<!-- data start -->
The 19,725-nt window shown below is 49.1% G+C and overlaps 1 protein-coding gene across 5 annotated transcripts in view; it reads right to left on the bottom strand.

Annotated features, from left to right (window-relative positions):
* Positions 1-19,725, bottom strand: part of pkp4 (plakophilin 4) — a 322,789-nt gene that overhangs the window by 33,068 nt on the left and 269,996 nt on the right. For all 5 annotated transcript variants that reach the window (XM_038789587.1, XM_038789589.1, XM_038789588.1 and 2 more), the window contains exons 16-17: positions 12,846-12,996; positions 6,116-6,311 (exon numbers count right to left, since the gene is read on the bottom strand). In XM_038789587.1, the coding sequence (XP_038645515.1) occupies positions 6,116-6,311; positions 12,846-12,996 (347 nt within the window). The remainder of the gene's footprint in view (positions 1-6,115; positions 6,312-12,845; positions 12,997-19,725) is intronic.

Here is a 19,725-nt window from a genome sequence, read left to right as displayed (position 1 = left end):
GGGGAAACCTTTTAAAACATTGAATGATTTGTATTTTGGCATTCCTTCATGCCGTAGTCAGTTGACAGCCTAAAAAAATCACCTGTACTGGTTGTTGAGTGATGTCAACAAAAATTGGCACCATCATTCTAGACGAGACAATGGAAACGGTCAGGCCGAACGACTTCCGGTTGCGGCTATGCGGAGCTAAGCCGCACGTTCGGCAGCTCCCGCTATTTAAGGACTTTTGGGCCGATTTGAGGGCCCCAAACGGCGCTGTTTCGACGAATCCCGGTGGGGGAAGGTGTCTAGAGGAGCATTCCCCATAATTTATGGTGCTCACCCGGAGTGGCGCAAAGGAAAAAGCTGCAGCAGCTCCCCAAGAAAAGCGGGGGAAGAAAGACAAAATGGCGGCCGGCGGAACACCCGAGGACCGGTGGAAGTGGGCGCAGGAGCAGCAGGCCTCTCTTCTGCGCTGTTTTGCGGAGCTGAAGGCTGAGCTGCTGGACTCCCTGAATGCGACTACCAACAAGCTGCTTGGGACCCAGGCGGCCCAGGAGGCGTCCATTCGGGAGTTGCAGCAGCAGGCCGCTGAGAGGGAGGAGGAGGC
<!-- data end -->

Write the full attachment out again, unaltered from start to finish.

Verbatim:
The 19,725-nt window shown below is 49.1% G+C and overlaps 1 protein-coding gene across 5 annotated transcripts in view; it reads right to left on the bottom strand.

Annotated features, from left to right (window-relative positions):
* Positions 1-19,725, bottom strand: part of pkp4 (plakophilin 4) — a 322,789-nt gene that overhangs the window by 33,068 nt on the left and 269,996 nt on the right. For all 5 annotated transcript variants that reach the window (XM_038789587.1, XM_038789589.1, XM_038789588.1 and 2 more), the window contains exons 16-17: positions 12,846-12,996; positions 6,116-6,311 (exon numbers count right to left, since the gene is read on the bottom strand). In XM_038789587.1, the coding sequence (XP_038645515.1) occupies positions 6,116-6,311; positions 12,846-12,996 (347 nt within the window). The remainder of the gene's footprint in view (positions 1-6,115; positions 6,312-12,845; positions 12,997-19,725) is intronic.

Here is a 19,725-nt window from a genome sequence, read left to right as displayed (position 1 = left end):
GGGGAAACCTTTTAAAACATTGAATGATTTGTATTTTGGCATTCCTTCATGCCGTAGTCAGTTGACAGCCTAAAAAAATCACCTGTACTGGTTGTTGAGTGATGTCAACAAAAATTGGCACCATCATTCTAGACGAGACAATGGAAACGGTCAGGCCGAACGACTTCCGGTTGCGGCTATGCGGAGCTAAGCCGCACGTTCGGCAGCTCCCGCTATTTAAGGACTTTTGGGCCGATTTGAGGGCCCCAAACGGCGCTGTTTCGACGAATCCCGGTGGGGGAAGGTGTCTAGAGGAGCATTCCCCATAATTTATGGTGCTCACCCGGAGTGGCGCAAAGGAAAAAGCTGCAGCAGCTCCCCAAGAAAAGCGGGGGAAGAAAGACAAAATGGCGGCCGGCGGAACACCCGAGGACCGGTGGAAGTGGGCGCAGGAGCAGCAGGCCTCTCTTCTGCGCTGTTTTGCGGAGCTGAAGGCTGAGCTGCTGGACTCCCTGAATGCGACTACCAACAAGCTGCTTGGGACCCAGGCGGCCCAGGAGGCGTCCATTCGGGAGTTGCAGCAGCAGGCCGCTGAGAGGGAGGAGGAGGC